President's resolve to set Kenya on right path commendable
The launch of the BBI report might not be an instant-coffee kind of solution to the problems of the country.
But with the right motivation and goodwill, such as what the President has exhibited so far, the BBI launch can be the launch pad for our national take-off towards absolute unity and brotherhood.
A pessimist in one of the social media groups I subscribe to quipped this morning that the problems of the nation would have ended Wednesday if someone anyone courageous would have closed all the doors at the Bomas of Kenya and rounded up all those gathered and exported them to Siberia or some other far flung places and ensured they do not ever return.
The response on the group, which brings together about a hundred of us who were year mates during our undergraduate years at a local university some 15 years ago, was hilarious and would have been dismissed as comical had it not been discussing such a serious issue like national leadership.
But the message was clear: Many Kenyans believe the problems of the nation are a creation and product of bad politics and bad politicians. That is, in itself, bad enough. But it feels worse, if the speeches at the Wednesday Bomas gathering are anything to go by.
The politicians, the very people the country holds responsible for the mess and hardships Kenyans are witnessing, took turns at the podium and, like Catholics at the confession box, reminded the country that yes, we know we are the problem. One wonders, therefore, if they know they are the problem, why they just can’t stand down and let the country enjoy some calm!
One politician, however stood out and gave hope to the country by not only promising to change going forward but also assuring us that he has what it takes- the will and ability- to do it.
President Uhuru Kenyatta took it upon himself to remind the nation about what he has done in the past to ensure that those hell-bent to destroy the nation do not succeed.
To begin with, the President reminded us that the problems we are witnessing now are not new. They have been with us for a very long time. He told us how, in 1992, during and after the first multi-party elections after the repeal of the infamous Section 2 of the old constitution, Kenyans fought and many lives were lost. He also noted that the same thing happened after the 1997 general election.
In 2002, however, things were different. An election was held and it was celebration, joy and happiness all over. That there were no bloody post-election confrontations that year was not accidental. It wasn’t because there were no losers. It wasn’t because Kenyans, the same who had been fighting every after all the previous elections, had had an instant character transformation and had become- as the president said- suddenly mature.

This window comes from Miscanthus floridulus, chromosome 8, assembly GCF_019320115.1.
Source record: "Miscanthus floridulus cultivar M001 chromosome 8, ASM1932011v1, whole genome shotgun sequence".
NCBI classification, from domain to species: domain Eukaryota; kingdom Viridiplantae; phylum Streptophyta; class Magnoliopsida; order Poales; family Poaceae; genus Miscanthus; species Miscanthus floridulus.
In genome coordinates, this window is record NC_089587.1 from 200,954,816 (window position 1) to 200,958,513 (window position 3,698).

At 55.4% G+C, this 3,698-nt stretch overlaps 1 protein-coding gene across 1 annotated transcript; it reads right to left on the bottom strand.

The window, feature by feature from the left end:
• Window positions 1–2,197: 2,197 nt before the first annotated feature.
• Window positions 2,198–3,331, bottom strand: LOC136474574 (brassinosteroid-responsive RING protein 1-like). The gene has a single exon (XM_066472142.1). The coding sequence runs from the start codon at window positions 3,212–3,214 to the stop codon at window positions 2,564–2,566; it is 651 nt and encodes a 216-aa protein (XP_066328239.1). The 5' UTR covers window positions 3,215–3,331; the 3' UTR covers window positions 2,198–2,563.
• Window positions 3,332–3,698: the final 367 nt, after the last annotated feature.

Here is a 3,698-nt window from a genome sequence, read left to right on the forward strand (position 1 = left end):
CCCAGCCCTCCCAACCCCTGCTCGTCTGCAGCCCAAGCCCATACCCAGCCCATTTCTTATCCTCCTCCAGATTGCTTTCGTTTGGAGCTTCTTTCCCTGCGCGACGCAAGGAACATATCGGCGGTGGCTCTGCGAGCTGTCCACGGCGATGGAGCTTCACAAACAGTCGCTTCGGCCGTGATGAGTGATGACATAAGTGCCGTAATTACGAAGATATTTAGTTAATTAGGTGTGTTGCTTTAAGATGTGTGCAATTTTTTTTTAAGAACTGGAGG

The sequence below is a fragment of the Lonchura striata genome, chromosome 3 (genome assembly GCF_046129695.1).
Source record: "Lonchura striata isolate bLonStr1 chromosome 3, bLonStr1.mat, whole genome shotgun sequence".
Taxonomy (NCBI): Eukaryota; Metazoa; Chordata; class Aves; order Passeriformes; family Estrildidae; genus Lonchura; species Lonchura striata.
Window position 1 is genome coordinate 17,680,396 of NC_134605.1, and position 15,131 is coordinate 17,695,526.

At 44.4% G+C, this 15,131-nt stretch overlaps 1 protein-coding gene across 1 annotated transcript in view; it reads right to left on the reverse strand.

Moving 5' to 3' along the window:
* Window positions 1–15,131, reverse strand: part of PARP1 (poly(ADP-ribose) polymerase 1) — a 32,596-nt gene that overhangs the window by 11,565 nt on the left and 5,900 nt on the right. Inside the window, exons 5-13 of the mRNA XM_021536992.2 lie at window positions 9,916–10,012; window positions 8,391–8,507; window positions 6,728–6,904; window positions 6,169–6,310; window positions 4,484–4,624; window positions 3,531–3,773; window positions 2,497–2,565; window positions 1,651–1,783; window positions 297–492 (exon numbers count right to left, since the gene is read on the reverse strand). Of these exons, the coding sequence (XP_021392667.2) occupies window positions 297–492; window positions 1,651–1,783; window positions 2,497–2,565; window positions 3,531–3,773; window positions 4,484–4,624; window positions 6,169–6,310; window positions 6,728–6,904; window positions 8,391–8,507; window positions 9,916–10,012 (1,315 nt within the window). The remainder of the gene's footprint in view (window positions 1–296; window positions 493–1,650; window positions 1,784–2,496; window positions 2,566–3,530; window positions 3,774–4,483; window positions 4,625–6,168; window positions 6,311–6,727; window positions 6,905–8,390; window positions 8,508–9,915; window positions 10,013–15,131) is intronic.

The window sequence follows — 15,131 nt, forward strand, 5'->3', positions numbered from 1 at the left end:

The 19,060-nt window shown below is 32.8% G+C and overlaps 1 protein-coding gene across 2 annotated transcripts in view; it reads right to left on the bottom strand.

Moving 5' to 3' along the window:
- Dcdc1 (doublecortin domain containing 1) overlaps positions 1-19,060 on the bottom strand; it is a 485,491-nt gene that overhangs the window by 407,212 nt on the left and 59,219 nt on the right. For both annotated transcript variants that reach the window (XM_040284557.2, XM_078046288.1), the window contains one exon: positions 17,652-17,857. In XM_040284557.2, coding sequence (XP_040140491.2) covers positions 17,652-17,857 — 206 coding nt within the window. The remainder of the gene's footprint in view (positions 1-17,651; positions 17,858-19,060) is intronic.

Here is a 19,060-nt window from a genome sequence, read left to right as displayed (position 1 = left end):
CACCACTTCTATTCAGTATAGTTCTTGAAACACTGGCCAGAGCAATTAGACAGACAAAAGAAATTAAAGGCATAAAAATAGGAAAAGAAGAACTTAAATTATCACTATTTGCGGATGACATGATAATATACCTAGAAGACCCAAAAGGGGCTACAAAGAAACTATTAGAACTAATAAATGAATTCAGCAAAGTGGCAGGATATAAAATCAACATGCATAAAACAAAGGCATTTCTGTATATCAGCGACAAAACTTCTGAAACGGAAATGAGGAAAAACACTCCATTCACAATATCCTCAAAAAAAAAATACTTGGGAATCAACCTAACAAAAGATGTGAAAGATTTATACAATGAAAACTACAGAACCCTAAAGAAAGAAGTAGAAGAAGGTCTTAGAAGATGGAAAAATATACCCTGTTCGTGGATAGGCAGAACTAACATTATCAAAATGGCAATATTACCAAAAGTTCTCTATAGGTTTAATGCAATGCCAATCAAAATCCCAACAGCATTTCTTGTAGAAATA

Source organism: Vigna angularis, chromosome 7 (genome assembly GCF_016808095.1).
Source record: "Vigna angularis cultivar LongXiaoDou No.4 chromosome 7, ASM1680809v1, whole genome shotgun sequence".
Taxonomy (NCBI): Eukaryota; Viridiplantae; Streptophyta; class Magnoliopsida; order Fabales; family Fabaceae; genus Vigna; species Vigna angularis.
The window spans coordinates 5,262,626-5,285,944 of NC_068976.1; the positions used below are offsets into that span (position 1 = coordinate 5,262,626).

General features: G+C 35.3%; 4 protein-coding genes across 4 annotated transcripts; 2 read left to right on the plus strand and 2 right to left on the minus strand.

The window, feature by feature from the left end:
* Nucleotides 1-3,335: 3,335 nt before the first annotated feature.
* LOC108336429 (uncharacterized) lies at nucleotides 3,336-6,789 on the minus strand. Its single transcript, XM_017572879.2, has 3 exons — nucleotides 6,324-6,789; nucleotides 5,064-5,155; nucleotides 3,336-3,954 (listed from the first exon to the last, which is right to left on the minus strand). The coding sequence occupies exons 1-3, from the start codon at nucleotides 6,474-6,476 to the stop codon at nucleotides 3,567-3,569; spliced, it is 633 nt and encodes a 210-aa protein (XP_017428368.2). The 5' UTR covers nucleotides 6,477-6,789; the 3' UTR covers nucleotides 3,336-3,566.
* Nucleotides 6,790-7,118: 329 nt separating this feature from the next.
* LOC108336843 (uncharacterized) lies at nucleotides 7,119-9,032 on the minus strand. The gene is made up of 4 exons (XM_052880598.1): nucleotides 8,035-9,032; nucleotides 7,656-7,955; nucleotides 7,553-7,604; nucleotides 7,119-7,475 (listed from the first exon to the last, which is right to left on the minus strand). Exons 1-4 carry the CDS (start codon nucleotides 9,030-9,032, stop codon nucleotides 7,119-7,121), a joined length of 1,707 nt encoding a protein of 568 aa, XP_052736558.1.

No. It was because the first runner up, the only one with a substantial number of votes other than the declared winner, had the presence of mind and was gracious enough to concede defeat and tell his millions of supporters to keep cool and support the President-elect.
Five years later, during the 2007 elections, the country reverted to what seems to be our default settings. After the announcement of the results of the presidential vote, fire literally broke out in various parts of the country and in it a number of lives and millions of shillings in property were consumed. It took the intervention of the international community to stop what looked like a determined effort by Kenyans to wipe themselves off the face of the earth.
The launch of the BBI report might not be an instant-coffee kind of solution to the problems of the country. Likewise, contrary to what my comrades on the WhatsApp group and other Kenyans think, the entire political fraternity is not all devils waiting to devour us. There’s more.
With the right motivation and goodwill, such as what the President has exhibited so far, the BBI launch can be the launch pad for our national take-off towards absolute unity and brotherhood. Let’s give it all the support.
Sammy Kwinga is a Nairobi-based political scientist.